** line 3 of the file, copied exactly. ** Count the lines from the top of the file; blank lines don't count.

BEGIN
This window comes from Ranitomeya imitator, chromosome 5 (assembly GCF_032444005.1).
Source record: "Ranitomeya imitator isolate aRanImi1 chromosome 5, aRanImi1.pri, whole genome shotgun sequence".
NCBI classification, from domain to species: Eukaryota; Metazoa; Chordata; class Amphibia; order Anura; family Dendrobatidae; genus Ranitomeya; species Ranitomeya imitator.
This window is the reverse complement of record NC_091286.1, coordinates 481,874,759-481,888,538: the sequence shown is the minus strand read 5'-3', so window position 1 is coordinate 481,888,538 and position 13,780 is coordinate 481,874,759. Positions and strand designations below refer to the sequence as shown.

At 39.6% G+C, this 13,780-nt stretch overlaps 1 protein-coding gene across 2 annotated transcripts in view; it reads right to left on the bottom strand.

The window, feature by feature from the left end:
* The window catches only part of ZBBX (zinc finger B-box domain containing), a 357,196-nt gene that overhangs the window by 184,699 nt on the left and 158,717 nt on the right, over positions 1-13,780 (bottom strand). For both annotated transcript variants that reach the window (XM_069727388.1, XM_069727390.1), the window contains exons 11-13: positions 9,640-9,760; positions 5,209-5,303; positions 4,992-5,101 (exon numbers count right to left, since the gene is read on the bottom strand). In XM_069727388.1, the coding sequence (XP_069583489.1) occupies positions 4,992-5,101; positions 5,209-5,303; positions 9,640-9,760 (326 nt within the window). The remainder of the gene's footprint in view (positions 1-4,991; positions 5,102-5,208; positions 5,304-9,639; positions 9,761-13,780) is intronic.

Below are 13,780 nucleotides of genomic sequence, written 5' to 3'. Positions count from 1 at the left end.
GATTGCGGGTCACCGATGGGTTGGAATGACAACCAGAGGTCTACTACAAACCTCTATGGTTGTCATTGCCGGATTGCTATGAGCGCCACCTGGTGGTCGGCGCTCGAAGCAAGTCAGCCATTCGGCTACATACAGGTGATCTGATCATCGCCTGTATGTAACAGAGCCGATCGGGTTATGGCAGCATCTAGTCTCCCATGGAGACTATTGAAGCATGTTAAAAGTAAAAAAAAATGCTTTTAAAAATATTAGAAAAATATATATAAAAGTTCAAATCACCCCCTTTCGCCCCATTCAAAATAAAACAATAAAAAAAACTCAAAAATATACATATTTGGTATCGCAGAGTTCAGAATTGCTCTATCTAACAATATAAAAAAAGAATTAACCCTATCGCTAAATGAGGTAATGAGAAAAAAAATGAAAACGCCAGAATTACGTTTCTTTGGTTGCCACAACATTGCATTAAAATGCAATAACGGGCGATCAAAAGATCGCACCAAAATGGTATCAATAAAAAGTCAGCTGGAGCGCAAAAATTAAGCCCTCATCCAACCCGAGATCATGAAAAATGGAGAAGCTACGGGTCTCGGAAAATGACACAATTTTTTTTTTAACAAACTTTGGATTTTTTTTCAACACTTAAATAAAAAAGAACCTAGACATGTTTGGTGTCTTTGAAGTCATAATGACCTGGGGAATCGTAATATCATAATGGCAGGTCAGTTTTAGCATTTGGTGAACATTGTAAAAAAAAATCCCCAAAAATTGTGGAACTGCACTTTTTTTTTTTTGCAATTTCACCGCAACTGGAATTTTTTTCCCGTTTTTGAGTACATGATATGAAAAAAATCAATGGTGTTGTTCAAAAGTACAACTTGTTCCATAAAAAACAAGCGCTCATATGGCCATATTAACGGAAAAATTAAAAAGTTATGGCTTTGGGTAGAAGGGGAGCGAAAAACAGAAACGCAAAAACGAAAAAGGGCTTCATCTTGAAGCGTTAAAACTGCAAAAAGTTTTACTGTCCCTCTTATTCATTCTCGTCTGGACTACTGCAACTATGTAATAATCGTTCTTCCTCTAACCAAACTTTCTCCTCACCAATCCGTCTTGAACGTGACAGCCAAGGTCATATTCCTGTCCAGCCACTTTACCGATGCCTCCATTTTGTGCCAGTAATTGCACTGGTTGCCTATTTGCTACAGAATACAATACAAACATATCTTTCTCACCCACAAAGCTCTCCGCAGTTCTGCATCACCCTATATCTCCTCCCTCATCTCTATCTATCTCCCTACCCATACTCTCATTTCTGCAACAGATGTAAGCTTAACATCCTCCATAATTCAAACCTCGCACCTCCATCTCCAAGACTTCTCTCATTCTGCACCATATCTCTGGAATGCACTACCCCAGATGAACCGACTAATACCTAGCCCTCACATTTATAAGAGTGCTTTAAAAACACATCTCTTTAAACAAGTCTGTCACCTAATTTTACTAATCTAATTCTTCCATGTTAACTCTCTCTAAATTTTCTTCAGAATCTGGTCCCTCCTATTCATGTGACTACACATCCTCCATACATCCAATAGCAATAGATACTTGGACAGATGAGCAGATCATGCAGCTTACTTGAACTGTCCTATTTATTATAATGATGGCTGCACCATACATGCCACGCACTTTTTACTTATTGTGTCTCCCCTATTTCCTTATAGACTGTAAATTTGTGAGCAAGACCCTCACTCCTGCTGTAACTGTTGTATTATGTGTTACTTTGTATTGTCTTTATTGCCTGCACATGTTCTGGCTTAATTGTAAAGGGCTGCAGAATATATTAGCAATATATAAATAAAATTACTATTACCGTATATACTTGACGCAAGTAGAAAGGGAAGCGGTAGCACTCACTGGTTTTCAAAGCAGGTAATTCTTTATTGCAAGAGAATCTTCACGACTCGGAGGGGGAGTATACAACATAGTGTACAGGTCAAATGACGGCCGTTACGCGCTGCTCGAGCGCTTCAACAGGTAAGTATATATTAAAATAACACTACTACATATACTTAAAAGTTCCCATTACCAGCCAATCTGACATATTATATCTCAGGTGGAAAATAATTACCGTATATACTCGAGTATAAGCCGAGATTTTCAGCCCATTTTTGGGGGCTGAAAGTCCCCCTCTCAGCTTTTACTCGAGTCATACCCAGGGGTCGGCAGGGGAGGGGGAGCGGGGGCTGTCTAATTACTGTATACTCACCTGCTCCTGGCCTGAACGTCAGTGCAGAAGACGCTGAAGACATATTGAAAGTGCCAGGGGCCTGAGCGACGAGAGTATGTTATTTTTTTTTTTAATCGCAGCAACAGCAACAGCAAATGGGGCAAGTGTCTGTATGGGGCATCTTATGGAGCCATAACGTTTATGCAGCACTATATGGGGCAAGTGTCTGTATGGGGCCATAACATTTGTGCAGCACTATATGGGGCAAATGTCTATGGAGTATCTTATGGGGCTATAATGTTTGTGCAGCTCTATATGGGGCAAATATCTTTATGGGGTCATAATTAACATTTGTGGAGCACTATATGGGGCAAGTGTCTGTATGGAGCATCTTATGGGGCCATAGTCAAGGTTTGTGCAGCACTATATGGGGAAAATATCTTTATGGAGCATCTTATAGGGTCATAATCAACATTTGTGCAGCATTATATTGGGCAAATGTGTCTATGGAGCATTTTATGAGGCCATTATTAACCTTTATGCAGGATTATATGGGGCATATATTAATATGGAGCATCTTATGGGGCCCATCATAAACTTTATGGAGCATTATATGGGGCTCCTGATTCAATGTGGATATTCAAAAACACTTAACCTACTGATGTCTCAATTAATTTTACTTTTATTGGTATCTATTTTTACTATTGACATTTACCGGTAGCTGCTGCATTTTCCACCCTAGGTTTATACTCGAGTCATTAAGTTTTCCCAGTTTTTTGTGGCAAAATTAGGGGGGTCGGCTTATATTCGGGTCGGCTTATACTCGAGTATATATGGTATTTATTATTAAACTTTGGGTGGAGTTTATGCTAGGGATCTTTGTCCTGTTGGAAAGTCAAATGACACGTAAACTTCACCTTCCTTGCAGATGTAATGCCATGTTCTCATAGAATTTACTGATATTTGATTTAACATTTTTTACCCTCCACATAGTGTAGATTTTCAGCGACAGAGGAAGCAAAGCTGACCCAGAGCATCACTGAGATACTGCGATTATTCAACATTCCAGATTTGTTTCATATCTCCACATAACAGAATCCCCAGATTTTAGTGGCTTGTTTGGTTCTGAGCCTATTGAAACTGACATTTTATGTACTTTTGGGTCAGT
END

NCBI classification, from domain to species: Eukaryota; Metazoa; Chordata; class Amphibia; order Anura; family Dendrobatidae; genus Ranitomeya; species Ranitomeya imitator.